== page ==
Happyaku Kyuujuu Go Ten Roku Man
(はっぴゃく きゅうじゅう ご てん ろく まん aka 895.6万)
Is how I would say it because I only see such massive numbers when they talk about currency on the news and the newscasters occasionally want to pronounce the numbers quickly so they do it this way , but for normal counting @trunklayer 's answer is more correct.

This is the point where you just need to calculate rather than just doing it by inspection.

I would do this:

8,956,000 / 10,000

= 895.6 (You can do this calculation in you head by moving the decimal place).

Then, we know that 万 (man) is 10,000 so we just convert 895.6 and add 万 on the end; so it’s 895.6万

Of course, this isn’t that natural, because you’re treating 万 as a mathematical constant and not a number .

For Natural Counting:
Convert the numbers before the decimal place and add convert that at the end. For example, in this case we know that the .6 is actually 6000 or 6千 (6 sen), so that is what we add on the end. Hence, it’s 895万6千.

you’re getting confused because in english we use a new word every 3 digits (thousand, million, etc.), and in japanese we use a new word every 4 digits (万、億、etc.).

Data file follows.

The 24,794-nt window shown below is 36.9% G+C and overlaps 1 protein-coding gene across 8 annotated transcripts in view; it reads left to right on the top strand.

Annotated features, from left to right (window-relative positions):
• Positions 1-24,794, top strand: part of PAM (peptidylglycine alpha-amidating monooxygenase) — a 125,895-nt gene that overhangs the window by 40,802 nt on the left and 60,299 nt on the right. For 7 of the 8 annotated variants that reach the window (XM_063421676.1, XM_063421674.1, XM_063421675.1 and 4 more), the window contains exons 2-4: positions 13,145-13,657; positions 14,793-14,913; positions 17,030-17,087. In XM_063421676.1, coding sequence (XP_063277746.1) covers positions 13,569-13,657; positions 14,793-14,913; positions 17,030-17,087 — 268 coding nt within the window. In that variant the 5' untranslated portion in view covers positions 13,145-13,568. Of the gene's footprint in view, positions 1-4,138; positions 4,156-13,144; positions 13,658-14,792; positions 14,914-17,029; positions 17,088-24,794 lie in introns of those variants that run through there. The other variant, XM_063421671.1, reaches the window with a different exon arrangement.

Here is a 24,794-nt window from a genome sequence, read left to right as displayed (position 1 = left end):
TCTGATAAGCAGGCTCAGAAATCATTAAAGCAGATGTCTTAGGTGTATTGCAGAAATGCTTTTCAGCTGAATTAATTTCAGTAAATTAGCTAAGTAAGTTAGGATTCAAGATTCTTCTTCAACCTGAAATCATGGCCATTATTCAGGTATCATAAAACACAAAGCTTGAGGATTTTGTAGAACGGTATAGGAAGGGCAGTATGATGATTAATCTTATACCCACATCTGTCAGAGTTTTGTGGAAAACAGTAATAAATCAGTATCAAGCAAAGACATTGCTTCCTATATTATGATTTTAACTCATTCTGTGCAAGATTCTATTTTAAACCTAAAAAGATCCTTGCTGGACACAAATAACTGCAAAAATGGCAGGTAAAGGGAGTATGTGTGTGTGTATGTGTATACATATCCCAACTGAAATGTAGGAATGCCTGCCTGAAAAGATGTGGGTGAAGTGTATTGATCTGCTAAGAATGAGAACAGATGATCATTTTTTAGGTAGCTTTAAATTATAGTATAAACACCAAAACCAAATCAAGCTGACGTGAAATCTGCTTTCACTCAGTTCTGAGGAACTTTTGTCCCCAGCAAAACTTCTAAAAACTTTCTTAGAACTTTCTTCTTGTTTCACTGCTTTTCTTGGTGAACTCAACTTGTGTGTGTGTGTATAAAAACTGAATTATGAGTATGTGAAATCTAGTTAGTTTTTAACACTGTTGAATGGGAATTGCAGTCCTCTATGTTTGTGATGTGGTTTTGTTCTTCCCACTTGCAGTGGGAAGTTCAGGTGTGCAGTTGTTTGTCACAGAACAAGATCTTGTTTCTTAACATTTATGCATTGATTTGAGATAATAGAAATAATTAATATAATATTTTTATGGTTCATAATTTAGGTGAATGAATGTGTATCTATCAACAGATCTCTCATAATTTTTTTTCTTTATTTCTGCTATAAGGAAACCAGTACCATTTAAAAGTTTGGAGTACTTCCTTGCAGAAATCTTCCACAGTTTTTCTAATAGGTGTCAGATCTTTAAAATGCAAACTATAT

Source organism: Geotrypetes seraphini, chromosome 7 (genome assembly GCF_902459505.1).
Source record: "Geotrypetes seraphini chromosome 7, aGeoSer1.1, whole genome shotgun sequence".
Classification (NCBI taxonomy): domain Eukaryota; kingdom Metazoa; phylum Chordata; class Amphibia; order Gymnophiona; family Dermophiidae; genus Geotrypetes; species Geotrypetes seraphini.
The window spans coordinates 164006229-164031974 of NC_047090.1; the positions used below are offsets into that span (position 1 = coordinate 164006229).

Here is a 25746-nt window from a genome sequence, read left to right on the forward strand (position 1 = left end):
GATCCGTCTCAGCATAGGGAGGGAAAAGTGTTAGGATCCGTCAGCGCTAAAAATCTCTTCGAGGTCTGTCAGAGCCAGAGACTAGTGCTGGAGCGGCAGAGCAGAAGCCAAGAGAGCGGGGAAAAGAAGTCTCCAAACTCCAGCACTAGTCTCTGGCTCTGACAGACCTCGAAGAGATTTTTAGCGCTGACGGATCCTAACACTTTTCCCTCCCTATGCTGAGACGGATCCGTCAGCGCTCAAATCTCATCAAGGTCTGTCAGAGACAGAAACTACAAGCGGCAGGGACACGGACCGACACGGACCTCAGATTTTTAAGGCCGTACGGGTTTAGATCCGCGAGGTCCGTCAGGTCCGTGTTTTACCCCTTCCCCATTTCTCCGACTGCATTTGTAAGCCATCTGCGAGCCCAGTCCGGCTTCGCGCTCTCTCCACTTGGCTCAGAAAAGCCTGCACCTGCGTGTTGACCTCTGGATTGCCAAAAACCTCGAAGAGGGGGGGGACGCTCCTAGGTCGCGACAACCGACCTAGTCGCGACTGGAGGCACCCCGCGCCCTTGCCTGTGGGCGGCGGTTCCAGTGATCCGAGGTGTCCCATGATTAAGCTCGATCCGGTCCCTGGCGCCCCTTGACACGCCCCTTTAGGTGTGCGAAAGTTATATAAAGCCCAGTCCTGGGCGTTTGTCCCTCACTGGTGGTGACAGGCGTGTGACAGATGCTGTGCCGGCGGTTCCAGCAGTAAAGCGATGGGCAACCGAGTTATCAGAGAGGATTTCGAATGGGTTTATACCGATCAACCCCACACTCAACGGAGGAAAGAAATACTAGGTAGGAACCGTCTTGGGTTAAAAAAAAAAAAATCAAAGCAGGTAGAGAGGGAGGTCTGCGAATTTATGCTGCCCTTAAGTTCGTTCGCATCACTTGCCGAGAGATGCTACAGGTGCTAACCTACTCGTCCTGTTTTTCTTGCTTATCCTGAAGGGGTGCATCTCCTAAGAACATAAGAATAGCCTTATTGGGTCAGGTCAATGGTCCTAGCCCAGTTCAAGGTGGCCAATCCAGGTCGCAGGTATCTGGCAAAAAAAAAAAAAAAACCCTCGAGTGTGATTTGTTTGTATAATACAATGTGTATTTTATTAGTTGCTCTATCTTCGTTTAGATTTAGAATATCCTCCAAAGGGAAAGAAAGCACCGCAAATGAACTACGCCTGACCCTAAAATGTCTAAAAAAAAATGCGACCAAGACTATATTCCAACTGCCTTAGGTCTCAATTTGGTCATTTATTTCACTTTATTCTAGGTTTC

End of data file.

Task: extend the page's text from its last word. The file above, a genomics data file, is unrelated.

so it’s not 8 million, 956 thousand. it’s 895 万 6 千 (895 tenthousands, 6000).

The other fun part about this is the way we count within the thousand-power words directly correlates to how to count in Japanese with the ten-thousand-power words.

The way we say a large number is “X hundred, X tens, X (Y)illion”, then “X hundred, X tens, X (Y-1)illion” - that is, we repeat the words “hundred” and “ten” (or, well… “-ty”) within each power of a thousand.

It’s the same in Japanese, except that “thousand” is added to the common pool, since the numbers are separated instead into powers of ten thousand. So it’s “X千X百X十X (Yth)-ten-thousand-power, X千X百X十X (Y-1th)-ten-thousand-power” and so forth.

It seems that you’re correct. At least when I typed ‘rossen’ into the Japanese input editor, 6000 did not come up in kanji unlike when I typed ‘rokusen’.